Born in 1907, Stephen Phillips was a member of a prominent Salem, Massachusetts family that for many years had been actively involved in the merchant sailing era of Salem that followed the American Revolution.
Following his graduation from Harvard in 1929, Stephen went to work in the family office. During those years, he struggled with tuberculosis, often seeking treatment for his ailment, and it was during a stay at Saranac Lake in New York that he met his future bride, Betty Wright, who was seeking a cure for brucellosis.
They were brought together by a mutual interest in ham radio and within a short period were married and set up house next door to Stephen’s childhood home at 34 Chestnut Street in Salem.
Following their marriage, the two took a great interest in helping students obtain a college education which for many in Salem was not within reach. Mrs. Phillips was particularly interested in assisting students achieve a college education as she personally struggled for years to complete her undergraduate and graduate degrees due to lack of finances and health issues.
With Stephen Phillips’s death in 1971, Betty Phillips sought to establish a substantial scholarship fund to help college students with limited financial resources achieve high academic goals. Twenty years after her husband’s death, Mrs. Phillips set in motion what is today the Stephen Phillips Memorial Scholarship Fund. From 1991 until her death in 1996, Mrs. Phillips was personally involved in selecting the scholarship recipients. Since the fund began giving scholarships, more than 4,400 students have been assisted with over $70 million in scholarship grants.
In addition to the establishment of the Phillips Scholarship Fund, acting upon her husband’s wishes at the time of his death, Mrs. Phillips opened her husband’s boyhood home to the public. Click here to visit the Phillips House site.
Phillips Family History
The first Stephen Phillips, Deacon Stephen (b. 1718) lived in Marblehead with his wife Elizabeth. Their son Stephen (b. 1761) went into the merchant marine. In his early 30s he was placed in command of a ship owned by Elias Hasket Derby, and over the next seven years, he earned enough to buy ownership stakes in five trade vessels. This second Stephen Phillips started the family tradition of philanthropy by supplying funds to purchase land and building materials for a new church in Salem, where he had moved with his wife Dorcas.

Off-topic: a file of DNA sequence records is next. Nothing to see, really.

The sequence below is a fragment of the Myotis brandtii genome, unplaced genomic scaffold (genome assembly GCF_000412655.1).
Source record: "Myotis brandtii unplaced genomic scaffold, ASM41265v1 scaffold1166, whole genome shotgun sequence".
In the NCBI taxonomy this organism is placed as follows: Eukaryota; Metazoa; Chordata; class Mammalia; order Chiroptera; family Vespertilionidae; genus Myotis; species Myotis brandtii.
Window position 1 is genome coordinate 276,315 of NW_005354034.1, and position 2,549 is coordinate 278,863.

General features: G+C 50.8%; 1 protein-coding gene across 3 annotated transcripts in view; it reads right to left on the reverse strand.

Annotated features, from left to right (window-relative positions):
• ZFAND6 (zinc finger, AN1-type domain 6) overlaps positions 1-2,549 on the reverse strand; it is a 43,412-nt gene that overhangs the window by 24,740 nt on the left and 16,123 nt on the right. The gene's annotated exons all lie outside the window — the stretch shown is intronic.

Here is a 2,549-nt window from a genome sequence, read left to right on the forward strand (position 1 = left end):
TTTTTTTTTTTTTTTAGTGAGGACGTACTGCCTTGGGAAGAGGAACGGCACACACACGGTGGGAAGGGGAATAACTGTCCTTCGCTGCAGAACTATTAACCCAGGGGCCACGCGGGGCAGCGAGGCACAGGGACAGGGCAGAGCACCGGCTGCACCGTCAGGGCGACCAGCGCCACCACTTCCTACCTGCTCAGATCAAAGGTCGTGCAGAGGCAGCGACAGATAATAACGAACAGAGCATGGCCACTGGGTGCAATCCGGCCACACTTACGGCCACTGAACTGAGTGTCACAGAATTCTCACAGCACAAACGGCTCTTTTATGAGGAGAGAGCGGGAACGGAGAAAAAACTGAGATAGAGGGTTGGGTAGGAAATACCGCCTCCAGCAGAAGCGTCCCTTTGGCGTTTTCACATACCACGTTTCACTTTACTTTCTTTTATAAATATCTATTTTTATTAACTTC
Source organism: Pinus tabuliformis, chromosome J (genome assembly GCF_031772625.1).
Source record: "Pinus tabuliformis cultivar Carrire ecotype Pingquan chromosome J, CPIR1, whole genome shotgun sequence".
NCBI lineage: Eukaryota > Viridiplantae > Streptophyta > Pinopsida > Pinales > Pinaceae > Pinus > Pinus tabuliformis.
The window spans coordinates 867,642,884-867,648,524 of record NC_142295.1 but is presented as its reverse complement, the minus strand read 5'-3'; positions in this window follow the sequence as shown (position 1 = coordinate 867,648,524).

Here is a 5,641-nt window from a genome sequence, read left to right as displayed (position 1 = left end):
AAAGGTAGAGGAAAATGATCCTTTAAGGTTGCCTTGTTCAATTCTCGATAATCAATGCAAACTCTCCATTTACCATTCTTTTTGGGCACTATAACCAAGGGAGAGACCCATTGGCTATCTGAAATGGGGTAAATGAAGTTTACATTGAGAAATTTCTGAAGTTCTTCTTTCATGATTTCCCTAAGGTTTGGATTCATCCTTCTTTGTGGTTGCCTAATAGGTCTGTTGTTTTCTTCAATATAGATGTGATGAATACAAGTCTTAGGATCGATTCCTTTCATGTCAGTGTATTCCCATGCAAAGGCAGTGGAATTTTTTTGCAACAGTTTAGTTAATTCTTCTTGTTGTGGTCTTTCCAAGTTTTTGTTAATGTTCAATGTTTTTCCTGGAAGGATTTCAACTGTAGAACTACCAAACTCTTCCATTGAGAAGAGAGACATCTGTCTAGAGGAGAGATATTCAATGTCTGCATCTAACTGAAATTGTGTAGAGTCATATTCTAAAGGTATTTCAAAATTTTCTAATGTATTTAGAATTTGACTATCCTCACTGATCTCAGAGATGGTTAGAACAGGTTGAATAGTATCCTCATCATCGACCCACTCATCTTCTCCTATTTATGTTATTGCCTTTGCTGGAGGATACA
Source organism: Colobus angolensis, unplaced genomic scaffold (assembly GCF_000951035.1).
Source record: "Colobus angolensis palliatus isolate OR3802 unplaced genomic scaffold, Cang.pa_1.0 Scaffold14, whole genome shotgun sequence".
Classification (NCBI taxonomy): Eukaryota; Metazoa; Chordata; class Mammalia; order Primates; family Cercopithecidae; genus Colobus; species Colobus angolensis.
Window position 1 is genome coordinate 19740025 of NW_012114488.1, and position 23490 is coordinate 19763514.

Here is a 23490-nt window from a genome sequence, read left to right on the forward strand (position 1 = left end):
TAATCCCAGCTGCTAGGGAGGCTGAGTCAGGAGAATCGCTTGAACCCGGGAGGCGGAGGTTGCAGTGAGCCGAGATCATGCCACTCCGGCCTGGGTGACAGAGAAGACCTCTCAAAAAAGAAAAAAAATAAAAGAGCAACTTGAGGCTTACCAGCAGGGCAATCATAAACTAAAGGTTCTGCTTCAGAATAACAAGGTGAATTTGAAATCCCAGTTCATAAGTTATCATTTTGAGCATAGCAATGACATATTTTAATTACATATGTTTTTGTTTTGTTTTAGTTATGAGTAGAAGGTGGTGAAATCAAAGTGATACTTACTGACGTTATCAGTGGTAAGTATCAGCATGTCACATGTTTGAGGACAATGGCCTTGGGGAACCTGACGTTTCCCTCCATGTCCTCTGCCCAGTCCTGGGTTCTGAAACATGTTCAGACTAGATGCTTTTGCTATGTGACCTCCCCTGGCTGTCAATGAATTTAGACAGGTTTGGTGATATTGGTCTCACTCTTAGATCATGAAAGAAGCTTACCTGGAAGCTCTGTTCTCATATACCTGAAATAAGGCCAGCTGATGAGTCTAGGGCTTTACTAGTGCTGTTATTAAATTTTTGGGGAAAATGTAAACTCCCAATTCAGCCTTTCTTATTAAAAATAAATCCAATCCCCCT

Stephen and Dorcas Phillips were parents to Stephen Clarendon Phillips (b. 1801), who ran his father’s shipping business for several years until the 1840s, when shipping activity in Salem declined largely due to the use of clipper ships and the silting up of the Salem harbor. With the sale of their last ship in 1845, the Phillips turned to political, philanthropic and educational endeavors. Stephen C. Phillips held several political positions, including Mayor of Salem and member of the Massachusetts State Board of Education.
Stephen Clarendon Phillips had a son, Stephen Henry Phillips (b. 1823), who graduated from Harvard College at the age of 19. He was Attorney General for the State of Massachusetts, and then for the Kingdom of Hawaii under King Kamehameha V.
Stephen H. Phillips in turn had a son, Stephen Willard Phillips (b. 1873). Stephen W. Phillips was born in Hawaii, but returned to Massachusetts to attend Harvard College. He and his wife Anna stayed in the Boston area, where he worked as a lawyer. Stephen W. Phillips also served the public as a member of the Salem City Council and Massachusetts State Legislature. He and Anna were the parents of the last Stephen Phillips in the line, born in 1907.
Betty Phillips & Stephen Phillips
Stephen Clarendon Phillips
Stephen Henry Phillips
The library photo is courtesy of Historic New England.